Ranked 38 in the world for civilian gun ownership

In the latest year, there were 20 homicides by firearm - 0.19 per 100,000 population. 11% of all homicides are by firearm

See... They are not near as homicidle as we are.

sorry, I didn't mean to put words in your mouth. I just remember some comment about that.

However, they're also on the low end of both gun ownership as well as homicide by gun. They may have lax policies, but they don't buy a lot of guns either.


You mean a large portion of the CR are not 'gun nuts'? I agree with you.

Also, you are reading the data wrong, as they are NOT on the "low end" of gun ownership... They are 38th out of how many contriesd in the world? I believe that puts them in or near the top quartile, not near the bottom.

NOTE - I own a gun, and would like to get a Mini-14 too... I define 'gun nut' as someone with 6 or more guns, and that is being generous, as I don;t see much need for a few guns at most (e.g., 1 handgun, 1 shot gun, 1 rifle). And, it is those very 'gun nuts' (with 6 or more guns) who are paranoid that Obama is gunna come take their weapons away.


(This post was edited by rrrADAM on Dec 16, 2012, 1:34 PM)


Kartessa


Dec 16, 2012, 6:25 PM
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Re: [Gmburns2000] Interesting graph on Gun Ownership and Homicides [In reply to]
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In reply to:
FIREARMS MURDERS AND CIVILIAN GUN OWNERSHIP
United States
270,000,000 civilian firearms - 88.8 for every 100 people
Ranked 1 in the world for civilian gun ownership

In the latest year, there were 9,146 homicides by firearm - 2.97 per 100,000 population. 60% of all homicides are by firearm

[crazy chant] We're #1! We're #1! We're #1! [/crazy chant]


byran


Dec 16, 2012, 8:03 PM
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Re: [Kartessa] Interesting graph on Gun Ownership and Homicides [In reply to]
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And even with having more guns than any other country we still have a pretty low firearm (and overall) homicide rate. And I'd wager that an overwhelming majority of those shooting deaths are gang related, leaving most of us lucky white folks in the suburbs and mountain towns insulated from that violence.

So basically during any given year, there's less than a 0.00001% chance that you or someone in your immediate family will be shot to death by some random psycho. Although incredibly tragic and despicable, the media blows it way out of proportion. If we actually want to do something about school shootings then we should focus on low-income urban public schools where shootings and gang violence are actually a legitimate problem.


(This post was edited by byran on Dec 16, 2012, 8:05 PM)


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Dec 17, 2012, 4:19 AM
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byran wrote:
And even with having more guns than any other country we still have a pretty low firearm (and overall) homicide rate. And I'd wager that an overwhelming majority of those shooting deaths are gang related, leaving most of us lucky white folks in the suburbs and mountain towns insulated from that violence.

So basically during any given year, there's less than a 0.00001% chance that you or someone in your immediate family will be shot to death by some random psycho. Although incredibly tragic and despicable, the media blows it way out of proportion. If we actually want to do something about school shootings then we should focus on low-income urban public schools where shootings and gang violence are actually a legitimate problem.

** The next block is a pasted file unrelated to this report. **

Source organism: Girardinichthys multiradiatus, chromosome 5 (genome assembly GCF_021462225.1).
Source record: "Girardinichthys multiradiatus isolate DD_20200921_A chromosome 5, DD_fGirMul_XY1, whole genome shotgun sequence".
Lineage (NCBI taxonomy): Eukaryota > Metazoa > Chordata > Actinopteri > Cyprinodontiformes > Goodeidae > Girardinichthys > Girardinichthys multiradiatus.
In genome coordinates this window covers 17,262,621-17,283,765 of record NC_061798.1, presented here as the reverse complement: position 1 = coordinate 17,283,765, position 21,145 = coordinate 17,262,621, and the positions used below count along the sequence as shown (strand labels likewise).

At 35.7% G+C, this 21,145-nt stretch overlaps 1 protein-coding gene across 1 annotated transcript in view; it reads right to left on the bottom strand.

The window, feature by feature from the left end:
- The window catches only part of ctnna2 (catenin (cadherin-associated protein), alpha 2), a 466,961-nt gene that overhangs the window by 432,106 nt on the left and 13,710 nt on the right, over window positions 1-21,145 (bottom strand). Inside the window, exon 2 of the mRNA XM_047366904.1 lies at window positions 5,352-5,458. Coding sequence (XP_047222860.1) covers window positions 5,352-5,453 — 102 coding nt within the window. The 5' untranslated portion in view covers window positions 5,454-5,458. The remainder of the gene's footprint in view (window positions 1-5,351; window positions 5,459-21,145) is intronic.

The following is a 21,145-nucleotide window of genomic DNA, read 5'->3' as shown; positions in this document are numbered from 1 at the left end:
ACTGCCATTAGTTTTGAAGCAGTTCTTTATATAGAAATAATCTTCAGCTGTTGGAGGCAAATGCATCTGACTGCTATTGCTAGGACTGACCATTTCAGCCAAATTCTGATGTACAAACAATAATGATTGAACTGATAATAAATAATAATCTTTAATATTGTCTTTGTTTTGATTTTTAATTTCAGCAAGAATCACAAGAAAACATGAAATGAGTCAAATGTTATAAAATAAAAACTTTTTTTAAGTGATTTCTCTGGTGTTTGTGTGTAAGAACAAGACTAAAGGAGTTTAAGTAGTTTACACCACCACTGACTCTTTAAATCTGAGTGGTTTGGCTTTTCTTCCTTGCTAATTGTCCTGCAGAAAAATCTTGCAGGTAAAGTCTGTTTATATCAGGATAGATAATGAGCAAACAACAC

Really? Did you just write that?

Please, my friend... Bookmark that post of yours, then come back and read it in 10 years.


camhead


Dec 17, 2012, 7:47 AM
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Re: [byran] Interesting graph on Gun Ownership and Homicides [In reply to]
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byran wrote:
And even with having more guns than any other country we still have a pretty low firearm (and overall) homicide rate. And I'd wager that an overwhelming majority of those shooting deaths are gang related, leaving most of us lucky white folks in the suburbs and mountain towns insulated from that violence.

So basically during any given year, there's less than a 0.00001% chance that you or someone in your immediate family will be shot to death by some random psycho. Although incredibly tragic and despicable, the media blows it way out of proportion. If we actually want to do something about school shootings then we should focus on low-income urban public schools where shootings and gang violence are actually a legitimate problem.

You are a racist dipshit.

We have the highest rate of firearms death in the industrialized world. More Americans die every year by gun violence than have died in the past 15 years in the "War on Terror."


chadnsc


Dec 17, 2012, 8:49 AM
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byran wrote:
And even with having more guns than any other country we still have a pretty low firearm (and overall) homicide rate. And I'd wager that an overwhelming majority of those shooting deaths are gang related, leaving most of us lucky white folks in the suburbs and mountain towns insulated from that violence.

So basically during any given year, there's less than a 0.00001% chance that you or someone in your immediate family will be shot to death by some random psycho. Although incredibly tragic and despicable, the media blows it way out of proportion. If we actually want to do something about school shootings then we should focus on low-income urban public schools where shootings and gang violence are actually a legitimate problem.

It's the inane, untrue, and racist remarks like this that have helped me to decide that I want nothing more to do with the site.

Byran you're an idiot and fool.


Partner macherry


Dec 17, 2012, 10:04 AM